The legislative headaches of the Volcker Rule

By Felix Salmon
January 25, 2010
Tracy Alloway has the transcript of the White House background briefing on the new, Volcker-inspired, banking regulations. And yes, they do require extra legislation:


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Tracy Alloway has the transcript of the White House background briefing on the new, Volcker-inspired, banking regulations. And yes, they do require extra legislation:

We want to take legislative steps. We will ask Chairman Dodd and Chairman Frank to supplement what is already in their bills with legislative steps that don’t just authorize but actually require regulators to prohibit one form of that risky activity, and that’s proprietary trading by firms that own banks. So it is a legislative step.

While there is an element of better-late-than-never here, there’s no doubt that this legislation really should have been included in the original House bill. Going back and asking Barney Frank to include a whole new set of rules and regulations after already having battled hard to get the present version through seems highly inefficient, at the very least.

And here’s the bit that Simon Johnson was so upset about:

The liability cap will be structured in such a way that it constrains future growth that leads to excessive concentration in our financial system. It’s not designed to reduce the share of any existing firm.

It’s designed to make sure that we don’t end up with a system that some other countries have in the world, in which there’s enormous concentration in their financial sector. So it’s designed to constrain future growth. It’s not about reducing liabilities within — the share within the existing structure…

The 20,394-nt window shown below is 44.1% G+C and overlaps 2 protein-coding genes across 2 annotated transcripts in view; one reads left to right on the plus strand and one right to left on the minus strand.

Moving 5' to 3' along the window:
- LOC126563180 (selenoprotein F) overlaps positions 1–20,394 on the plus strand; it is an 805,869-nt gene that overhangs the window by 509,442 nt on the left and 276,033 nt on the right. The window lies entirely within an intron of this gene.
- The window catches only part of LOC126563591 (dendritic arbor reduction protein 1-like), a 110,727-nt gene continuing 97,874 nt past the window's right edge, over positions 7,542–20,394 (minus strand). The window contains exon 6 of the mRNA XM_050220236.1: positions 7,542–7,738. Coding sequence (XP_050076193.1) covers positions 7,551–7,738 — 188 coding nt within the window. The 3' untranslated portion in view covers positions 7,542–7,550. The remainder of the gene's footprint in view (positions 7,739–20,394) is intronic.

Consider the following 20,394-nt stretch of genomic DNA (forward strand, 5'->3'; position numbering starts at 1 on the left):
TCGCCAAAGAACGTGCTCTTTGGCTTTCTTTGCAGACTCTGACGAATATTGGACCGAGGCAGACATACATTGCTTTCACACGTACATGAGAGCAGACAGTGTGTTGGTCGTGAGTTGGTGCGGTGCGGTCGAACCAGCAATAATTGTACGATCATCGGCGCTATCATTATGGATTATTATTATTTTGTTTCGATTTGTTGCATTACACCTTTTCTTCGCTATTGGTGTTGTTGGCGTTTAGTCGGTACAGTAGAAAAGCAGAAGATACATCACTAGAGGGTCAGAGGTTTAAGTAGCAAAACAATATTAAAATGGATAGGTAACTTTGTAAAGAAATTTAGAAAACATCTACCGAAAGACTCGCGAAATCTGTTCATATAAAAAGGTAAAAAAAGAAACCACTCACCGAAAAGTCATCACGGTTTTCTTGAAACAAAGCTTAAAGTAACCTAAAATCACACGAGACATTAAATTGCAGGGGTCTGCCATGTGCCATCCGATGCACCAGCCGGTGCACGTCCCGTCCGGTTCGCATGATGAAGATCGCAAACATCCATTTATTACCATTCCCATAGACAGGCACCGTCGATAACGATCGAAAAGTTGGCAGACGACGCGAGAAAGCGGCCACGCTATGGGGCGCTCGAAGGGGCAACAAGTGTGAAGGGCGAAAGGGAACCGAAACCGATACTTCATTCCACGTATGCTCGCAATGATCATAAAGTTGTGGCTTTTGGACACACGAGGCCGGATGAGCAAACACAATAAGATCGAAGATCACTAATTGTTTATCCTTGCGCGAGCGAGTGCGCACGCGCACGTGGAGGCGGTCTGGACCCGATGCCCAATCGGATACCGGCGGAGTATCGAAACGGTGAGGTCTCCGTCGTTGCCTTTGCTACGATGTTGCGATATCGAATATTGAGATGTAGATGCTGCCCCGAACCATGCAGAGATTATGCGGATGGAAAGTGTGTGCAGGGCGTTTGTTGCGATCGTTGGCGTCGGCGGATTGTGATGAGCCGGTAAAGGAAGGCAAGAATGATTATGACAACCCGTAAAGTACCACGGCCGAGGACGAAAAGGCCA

The focus really is on making sure that in the future that firms don’t grow so concentrated that they would exceed this kind of cap overall on sources of funding. It’s designed to constrain future growth so that we don’t have the extent of concentration you see in many other major advanced countries in the world that were — resulted in way more devastating damage to those countries during the financial crisis even than occurred here in the United States.

In other words, the biggest US banks aren’t too big right now, we just want to make sure that they don’t get a lot bigger.

The problem is that the biggest US banks are too big. And being too big is not a relative thing, it’s an absolute thing. Yes, RBS was bigger, in relation to UK GDP, than any bank in the US — just as UBS was enormous relative to Swiss GDP. But JP Morgan Chase is bigger than either of them. And in a globally interconnected world of multinational financial institutions, it’s silly to give the biggest US institutions a pass just because they’re based in a large country. Essentially, the government seems to be saying “we’ve got lots of taxpayers, so we can afford to bail these institutions out if necessary”. But of course they can’t. And as a result, the liability cap should be set to prevent Goldman Sachs or anybody else from having a bloated trillion-dollar balance sheet. Such things aren’t necessary, and the systemic risk they pose is potentially devastating.

Since the Volcker Rule hasn’t even begun to be codified in the form of actual legislation yet, no one has much of a clue how much the ban on prop trading and internal hedge funds might reduce big banks’ balance sheets. But if you read the transcript, the Senior Administration Officials make no attempt to spin the ban as a way to shrink banks. Instead, they simply say that it’s not fair for banks to use their government backstop to get cheap funding for proprietary bets.

My feeling, then, is that the effect of this legislation on bank size will be marginal even if it passes — and that there’s a very good chance it won’t even get that far. I fear that in an attempt to gain the rhetorical high ground, the administration has only succeeded in giving itself yet another intractable legislative headache.

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